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Death of a Salesman Essay

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The Dream that Became the Demise Death of a Salesman addresses the quiet concerns exhibited in America during the 1940s through the protagonist Willy Loman. The 1940s ushered American citizens into the epoch of attempting to reach unattainable perfection. Death of a Salesman by Arthur Miller addresses such flaws that surfaced in this era by showing how believing too passionately in one notion, can lead to a person?s ultimate demise. Willy Loman?s goal was a quite common one, to live the perfect life, commonly known as ?The American Dream.? The difference between him and everyone else is that his dream became an obsession. Having gown up without a father, caused him to want nothing but the best for his own family but his flawed ways to achieve this goal ended up ruining his life and the lives of those around him, specifically his eldest son Biff. America in the 1940s was a time in which citizens wanted to achieve such outlandish goals such as ?The American Dream?. ...read more.


?Dad left when I was such a baby and I never had a chance to talk to him and I still feel ? kind of temporary about myself? (Miller 51). Willy believed the reason for Ben?s success was he had guidance from both parents. He felt that his own lackluster life was due to the fact that his father left him at such a young age. One specific example that can be sited is how Willy speculated that his father could have instilled some confidence had he been around. Through these assumptions made by Willy, the audience begins to see how his insecurities about not having a father effected how he raised his children. Since being a good father to his children was so important to Willy because his father was not there for him, Willy decided that he would put all of his efforts into making his boys lives? as great as they could possibly be. ...read more.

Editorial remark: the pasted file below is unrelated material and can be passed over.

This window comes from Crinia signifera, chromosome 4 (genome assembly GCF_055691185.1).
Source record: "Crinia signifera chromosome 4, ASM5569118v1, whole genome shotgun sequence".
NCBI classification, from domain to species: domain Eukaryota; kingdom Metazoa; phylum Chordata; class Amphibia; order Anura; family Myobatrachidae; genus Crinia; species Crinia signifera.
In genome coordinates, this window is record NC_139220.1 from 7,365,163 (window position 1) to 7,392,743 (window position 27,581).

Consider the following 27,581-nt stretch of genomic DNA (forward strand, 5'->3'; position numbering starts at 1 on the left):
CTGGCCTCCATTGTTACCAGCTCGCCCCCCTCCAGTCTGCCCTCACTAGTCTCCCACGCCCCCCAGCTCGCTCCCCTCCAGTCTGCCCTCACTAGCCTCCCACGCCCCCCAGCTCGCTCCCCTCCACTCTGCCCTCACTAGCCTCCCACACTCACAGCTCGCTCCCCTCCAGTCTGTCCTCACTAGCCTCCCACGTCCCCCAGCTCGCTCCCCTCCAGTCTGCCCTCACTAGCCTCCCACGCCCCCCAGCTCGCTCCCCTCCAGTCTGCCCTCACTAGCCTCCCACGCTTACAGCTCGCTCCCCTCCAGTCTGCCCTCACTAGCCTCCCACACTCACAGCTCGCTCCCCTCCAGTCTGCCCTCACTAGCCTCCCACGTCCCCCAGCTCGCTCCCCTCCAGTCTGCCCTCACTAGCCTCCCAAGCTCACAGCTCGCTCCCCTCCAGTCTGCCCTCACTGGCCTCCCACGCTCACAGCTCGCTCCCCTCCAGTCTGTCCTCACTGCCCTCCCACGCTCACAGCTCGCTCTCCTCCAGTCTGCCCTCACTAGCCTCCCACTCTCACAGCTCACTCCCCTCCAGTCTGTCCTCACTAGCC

Whenever a fight breaks out between Willy and Biff, Happy always sides with his father because for some strange reason he still looks up to him. Similarly, Happy is making money and is able to pay his rent, but he still is not content with the way his life has turned out. All in all, one man?s unattainable goal and the support of a loyal family brought down not only Willy?s life, undoubtedly it caused all of theirs to spin out of control as well. The difference between this and many other plays written about the period, was that it focused on one aspect that related to the idealism from ?The American Dream?. Never before had a play addressed such a small aspect of the 1940s idealism, the want for a complete family. Essentially, this play really illustrated the chain of events that can occur under certain events and mentalities. It also dealt with the idea that too much of anything is not good for you. Too much positive encouragement will not allow any room for improvement, and if someone cannot learn to tackle their flaws, then they are inevitably flawed as is. ...read more.

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